I'd recommend The Lake, especially to people who have read Yoshimoto in the past, but with the caveat that compared to say, Kitchen (which I really, really liked), this one comes across a bit flat. I'd also recommend it to readers of Japanese fiction -- it maintains that edginess that is so characteristic of Japanese writing. It's a good read, very brief, but powerful.

Thursday, March 15, 2012

Kyung-sook Shin wins the Man Asian Literary Prize

This year's winner of the Man Asian Literary Prize is Kyung-sook Shin for her book Please Look After Mom. Her win signals two firsts:  one, it's the first time win for a South Korean writer, and two, her novel is the first book from South Korea to make it onto the MAL shortlist.  You can read all about it here.  Congratulations to Kyung-sook Shin on her win.

Monday, March 12, 2012

*Rebirth, by Jahnavi Barua

Penguin India, 2010
203 pp
(trade paper ed. - India)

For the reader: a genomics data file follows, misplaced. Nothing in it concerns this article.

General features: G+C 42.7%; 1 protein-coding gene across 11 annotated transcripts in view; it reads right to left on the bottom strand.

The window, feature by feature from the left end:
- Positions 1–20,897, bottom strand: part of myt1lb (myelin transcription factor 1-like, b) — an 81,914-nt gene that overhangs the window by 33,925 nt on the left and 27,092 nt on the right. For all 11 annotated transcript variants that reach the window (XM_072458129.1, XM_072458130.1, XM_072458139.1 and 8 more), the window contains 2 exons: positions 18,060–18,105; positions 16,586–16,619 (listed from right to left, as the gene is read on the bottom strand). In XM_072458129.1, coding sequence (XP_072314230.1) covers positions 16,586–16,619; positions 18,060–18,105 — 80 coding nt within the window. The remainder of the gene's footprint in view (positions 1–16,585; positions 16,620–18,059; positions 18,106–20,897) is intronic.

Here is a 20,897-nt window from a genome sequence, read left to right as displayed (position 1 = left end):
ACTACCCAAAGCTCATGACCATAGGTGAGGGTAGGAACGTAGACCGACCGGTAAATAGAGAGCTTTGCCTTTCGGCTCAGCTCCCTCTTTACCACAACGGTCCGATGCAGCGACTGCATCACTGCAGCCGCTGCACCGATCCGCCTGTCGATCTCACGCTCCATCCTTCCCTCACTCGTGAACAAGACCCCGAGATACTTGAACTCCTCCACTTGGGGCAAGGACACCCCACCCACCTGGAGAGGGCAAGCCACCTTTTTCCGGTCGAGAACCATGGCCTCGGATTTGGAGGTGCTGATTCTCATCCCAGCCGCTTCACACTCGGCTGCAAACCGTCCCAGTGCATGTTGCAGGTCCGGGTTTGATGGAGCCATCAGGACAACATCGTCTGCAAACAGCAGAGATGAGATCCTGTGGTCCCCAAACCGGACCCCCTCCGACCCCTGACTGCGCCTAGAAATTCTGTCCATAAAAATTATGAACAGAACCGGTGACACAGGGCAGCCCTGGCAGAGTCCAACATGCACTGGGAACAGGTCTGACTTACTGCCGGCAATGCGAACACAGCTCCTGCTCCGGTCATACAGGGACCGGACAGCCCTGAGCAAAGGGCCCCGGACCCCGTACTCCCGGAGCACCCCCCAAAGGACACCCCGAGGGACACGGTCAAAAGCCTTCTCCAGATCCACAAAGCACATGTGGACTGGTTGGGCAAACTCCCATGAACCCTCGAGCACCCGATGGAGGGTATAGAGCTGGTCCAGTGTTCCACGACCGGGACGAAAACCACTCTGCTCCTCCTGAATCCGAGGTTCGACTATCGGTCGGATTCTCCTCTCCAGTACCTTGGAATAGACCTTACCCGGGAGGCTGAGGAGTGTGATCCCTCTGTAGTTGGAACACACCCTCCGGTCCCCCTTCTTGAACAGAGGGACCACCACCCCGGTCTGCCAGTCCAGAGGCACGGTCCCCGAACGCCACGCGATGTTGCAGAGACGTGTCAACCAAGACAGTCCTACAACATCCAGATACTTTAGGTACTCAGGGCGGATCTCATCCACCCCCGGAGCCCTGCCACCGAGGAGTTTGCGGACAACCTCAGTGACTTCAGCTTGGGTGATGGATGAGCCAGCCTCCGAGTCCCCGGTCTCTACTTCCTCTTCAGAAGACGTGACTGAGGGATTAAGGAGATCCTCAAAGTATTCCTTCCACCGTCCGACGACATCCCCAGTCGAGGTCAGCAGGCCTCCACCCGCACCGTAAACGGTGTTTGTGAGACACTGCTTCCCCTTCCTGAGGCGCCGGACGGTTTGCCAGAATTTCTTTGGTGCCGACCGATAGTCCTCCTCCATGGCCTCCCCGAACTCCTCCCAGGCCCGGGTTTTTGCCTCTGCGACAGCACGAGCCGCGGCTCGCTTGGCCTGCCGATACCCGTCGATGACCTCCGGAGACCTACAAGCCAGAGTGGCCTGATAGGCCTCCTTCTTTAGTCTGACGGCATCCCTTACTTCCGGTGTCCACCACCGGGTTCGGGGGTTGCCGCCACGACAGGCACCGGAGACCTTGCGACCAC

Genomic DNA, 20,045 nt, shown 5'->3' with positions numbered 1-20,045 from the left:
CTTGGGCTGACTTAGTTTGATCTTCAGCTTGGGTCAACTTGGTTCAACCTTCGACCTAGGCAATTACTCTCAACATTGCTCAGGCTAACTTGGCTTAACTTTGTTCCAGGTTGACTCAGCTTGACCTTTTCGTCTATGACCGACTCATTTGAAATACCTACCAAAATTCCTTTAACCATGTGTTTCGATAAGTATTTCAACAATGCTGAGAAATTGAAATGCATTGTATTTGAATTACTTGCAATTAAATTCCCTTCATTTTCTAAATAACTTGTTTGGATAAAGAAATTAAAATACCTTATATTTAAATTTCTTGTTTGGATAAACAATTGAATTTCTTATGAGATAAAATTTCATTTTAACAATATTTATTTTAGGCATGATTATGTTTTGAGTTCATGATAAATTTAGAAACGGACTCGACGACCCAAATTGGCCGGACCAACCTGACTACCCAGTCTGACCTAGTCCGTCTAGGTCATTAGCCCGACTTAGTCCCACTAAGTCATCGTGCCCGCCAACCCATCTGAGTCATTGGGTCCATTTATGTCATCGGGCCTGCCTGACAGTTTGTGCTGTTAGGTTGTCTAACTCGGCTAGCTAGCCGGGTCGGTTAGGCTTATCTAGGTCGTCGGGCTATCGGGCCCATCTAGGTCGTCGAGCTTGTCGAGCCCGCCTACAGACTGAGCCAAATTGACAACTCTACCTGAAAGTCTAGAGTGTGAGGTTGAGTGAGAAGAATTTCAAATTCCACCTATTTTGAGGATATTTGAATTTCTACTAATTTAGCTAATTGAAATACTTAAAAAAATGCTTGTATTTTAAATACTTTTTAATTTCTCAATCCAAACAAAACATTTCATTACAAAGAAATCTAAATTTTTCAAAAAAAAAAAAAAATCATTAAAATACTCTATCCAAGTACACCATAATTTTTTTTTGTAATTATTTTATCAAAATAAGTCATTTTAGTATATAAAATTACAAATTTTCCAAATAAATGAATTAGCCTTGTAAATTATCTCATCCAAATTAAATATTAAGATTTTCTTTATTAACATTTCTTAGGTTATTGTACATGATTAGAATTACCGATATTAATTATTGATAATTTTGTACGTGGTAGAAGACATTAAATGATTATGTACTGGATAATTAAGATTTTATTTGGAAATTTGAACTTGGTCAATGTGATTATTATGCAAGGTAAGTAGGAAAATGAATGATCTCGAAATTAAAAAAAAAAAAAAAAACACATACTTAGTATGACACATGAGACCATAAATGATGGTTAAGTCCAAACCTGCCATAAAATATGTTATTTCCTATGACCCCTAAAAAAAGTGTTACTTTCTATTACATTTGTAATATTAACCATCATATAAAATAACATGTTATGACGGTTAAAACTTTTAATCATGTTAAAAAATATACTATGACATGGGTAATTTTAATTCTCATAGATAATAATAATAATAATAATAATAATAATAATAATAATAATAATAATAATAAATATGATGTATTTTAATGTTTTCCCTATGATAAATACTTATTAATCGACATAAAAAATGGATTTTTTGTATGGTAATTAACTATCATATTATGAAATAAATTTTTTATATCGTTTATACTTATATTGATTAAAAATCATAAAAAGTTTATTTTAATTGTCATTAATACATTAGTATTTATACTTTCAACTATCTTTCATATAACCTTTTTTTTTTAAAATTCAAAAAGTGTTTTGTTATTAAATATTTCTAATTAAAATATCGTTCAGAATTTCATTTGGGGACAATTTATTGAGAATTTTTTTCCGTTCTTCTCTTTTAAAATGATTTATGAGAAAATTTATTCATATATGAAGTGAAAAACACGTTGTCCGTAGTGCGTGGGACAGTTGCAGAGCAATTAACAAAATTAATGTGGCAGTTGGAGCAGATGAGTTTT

Rebirth is Jahnavi Barua's first novel, although in 2008 she also authored a book of short stories entitled Next Door.  It is narrated by the main character Kaberi, and the narrative is addressed to her unborn baby, the type of thing I normally shy away from in my reading choices. No wait. I normally RUN from this type of thing. However,  to be perfectly honest, and much to my own surprise, there are several features that elevate this novel from being just another book of women's fiction or chicklit.  It has a vividly-evoked sense of place and time,  quality prose that does not fall prey to overdone cliches, and the reader catches a glimpse into  issues facing not only modern Indian women, but a bit of India's ongoing regional, political strife that affects people in all walks of life.   There is also a nice, reflective symmetry at work that is well constructed:  the story takes place over the few months between Kaberi's discovery that she is pregnant and the first pangs of labor contractions, and as Kaberi is patiently awaiting the baby's emergence, she is also on a path toward her own.